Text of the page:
For the second year in a row, three industries again accounted for over two-thirds of all our client events: Healthcare (49%); Business Services, including Retail, Insurance and Financial Services (26%); and Higher Education (11%). In 2014, we saw an overall increase in malicious intent behind data breach events and a decrease in the human error causing these issues for our clients. Approximately 45% of data compromises we responded to this year were caused by a person or an organization attempting to cause some sort of harm to the organization attacked. This is a 10% increase over the previous year. The other 55% of cases involved non-malicious losses due to causes such as lost laptops, negligence, accidents, improper disposal, etc.
The increase in data loss tied to malicious intent was accompanied by a decrease in breaches caused by human error. While we don’t think that people learned to be significantly more cautious in 2014 as it relates to their data, awareness around data security has certainly helped. We’ve seen colleges and universities stepping up their risk assessment efforts, as well as evaluating their incident response plans so key employees will know what to do when a cybersecurity event occurs. One of the ways they’ve done this is through tabletop exercises running various security incident scenarios to test that policies and procedures are accurate and up-to-date. In addition, we have seen our clients put tools and protocols in place, such as data loss prevention, which has helped to catch human errors as they continue to happen.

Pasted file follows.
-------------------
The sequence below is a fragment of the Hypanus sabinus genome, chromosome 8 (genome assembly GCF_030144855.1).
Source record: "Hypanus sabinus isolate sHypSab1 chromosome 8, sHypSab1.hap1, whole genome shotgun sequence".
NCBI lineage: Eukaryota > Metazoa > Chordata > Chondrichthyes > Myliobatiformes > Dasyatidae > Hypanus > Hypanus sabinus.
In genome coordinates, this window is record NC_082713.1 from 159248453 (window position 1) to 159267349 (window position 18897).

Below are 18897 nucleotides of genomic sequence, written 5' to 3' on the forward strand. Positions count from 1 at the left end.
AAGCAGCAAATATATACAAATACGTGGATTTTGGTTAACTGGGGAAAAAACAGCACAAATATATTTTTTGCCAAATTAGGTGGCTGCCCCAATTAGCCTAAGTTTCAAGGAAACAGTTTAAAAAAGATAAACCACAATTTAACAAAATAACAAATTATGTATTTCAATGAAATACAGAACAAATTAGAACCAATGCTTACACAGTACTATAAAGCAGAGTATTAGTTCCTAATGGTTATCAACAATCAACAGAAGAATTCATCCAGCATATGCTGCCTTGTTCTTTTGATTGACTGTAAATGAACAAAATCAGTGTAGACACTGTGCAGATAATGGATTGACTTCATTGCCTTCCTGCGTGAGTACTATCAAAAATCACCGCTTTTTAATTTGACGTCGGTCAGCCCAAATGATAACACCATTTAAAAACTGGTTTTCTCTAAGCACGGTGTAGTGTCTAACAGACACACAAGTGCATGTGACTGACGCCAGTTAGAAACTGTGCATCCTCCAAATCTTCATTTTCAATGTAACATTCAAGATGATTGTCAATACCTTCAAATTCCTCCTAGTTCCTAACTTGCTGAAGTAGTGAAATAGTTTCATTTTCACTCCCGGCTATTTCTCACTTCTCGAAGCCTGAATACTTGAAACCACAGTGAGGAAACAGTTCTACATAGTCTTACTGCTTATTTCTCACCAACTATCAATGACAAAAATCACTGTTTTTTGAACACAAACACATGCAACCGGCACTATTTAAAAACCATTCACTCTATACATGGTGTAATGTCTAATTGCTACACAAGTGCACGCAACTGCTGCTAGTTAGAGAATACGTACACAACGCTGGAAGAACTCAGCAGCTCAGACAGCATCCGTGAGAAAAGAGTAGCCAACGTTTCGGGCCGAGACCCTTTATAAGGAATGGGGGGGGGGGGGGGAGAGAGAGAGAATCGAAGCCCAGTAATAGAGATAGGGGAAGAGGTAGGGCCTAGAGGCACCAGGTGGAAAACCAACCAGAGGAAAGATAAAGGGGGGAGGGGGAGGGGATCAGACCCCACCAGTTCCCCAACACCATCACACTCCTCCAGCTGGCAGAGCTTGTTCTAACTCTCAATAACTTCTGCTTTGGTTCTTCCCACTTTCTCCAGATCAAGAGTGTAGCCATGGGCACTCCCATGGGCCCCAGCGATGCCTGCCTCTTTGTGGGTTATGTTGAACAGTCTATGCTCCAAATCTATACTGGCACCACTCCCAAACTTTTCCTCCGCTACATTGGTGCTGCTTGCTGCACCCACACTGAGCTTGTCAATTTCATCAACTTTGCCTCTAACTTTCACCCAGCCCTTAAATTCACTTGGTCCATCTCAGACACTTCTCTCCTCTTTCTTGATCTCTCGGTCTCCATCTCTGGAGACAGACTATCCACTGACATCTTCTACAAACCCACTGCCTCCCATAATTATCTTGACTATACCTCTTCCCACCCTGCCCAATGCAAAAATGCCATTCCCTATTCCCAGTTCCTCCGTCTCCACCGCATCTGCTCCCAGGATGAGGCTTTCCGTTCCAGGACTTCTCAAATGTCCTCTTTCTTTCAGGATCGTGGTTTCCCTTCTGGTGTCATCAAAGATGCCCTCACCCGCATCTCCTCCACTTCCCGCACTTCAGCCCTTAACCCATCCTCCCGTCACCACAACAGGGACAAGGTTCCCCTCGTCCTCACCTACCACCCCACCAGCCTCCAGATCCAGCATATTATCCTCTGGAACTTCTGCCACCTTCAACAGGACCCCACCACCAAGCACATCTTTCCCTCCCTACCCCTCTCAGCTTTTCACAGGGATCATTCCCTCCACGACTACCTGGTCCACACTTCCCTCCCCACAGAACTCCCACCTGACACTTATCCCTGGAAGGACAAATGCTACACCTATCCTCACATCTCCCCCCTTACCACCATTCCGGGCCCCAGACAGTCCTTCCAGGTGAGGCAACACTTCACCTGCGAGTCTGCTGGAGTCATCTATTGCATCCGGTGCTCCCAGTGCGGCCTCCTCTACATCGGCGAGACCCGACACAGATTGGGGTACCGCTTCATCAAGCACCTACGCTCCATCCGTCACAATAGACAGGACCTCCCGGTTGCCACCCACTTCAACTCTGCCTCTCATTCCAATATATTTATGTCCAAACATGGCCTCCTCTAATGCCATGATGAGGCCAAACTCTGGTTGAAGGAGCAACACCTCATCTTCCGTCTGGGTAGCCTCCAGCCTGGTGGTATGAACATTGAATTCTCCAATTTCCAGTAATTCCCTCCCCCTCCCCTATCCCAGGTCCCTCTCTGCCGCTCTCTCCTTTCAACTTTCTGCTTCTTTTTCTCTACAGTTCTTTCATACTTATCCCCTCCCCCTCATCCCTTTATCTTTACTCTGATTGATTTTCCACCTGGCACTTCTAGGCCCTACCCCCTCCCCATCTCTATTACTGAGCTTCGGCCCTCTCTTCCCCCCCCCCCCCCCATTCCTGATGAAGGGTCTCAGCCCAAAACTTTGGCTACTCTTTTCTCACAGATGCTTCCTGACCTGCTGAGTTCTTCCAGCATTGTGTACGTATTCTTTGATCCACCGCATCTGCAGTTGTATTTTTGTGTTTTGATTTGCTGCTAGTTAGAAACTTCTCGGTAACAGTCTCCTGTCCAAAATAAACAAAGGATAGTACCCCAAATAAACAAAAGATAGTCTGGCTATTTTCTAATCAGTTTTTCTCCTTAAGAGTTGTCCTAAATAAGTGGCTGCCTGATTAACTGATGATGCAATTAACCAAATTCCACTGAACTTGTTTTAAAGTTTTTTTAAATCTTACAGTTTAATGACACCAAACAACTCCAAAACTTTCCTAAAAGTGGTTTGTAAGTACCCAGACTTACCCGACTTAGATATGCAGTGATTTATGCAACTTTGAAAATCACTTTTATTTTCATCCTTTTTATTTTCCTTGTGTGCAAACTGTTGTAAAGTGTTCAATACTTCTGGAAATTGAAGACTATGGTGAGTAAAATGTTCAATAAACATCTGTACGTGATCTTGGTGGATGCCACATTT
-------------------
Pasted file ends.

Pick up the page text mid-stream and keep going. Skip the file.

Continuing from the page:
Despite the increase in malicious breaches, overall only 18% were attributed specifically to hacking, which we define as an external party gaining unauthorized access to another party’s data systems. Surprisingly, in an industry-by-industry comparison of our clients, healthcare — as opposed to retail — led the way in hacking cases, with 30% compared to retail’s 18%.
Also of interest is the fact that business services saw its highest number of unauthorized access cases to date (27%), although this type of breach still continues to dominate in the healthcare sector (53%). As an example, it is not uncommon to see stories of hospital employees fired for violating access restrictions by viewing medical files of celebrities or high-profile patients, but stories of unauthorized access are not as prevalent in business services.
With retail data breaches capturing all of the media attention due to their scale, Kroll continues to see healthcare and higher education institutions as hotbeds of data security challenges as revealed by their data breach events. The big question is, why?
Here are some thoughts on that question. Both higher education and healthcare have massive amounts of information in their systems: grades, Social Security numbers, insurance information, medical diagnoses and bank account information. These organizations are treasure troves of diverse and valuable information for someone looking to sell data on the black market.
Both types of organizations are more vulnerable to outside access, given the way data is used and shared in relation to the type of services that they provide. And they are richer environments, given that the composite data found on individuals is more extensive than the details held by a bank or a retail institution. These combined attributes make these institutions prime targets for malicious insiders.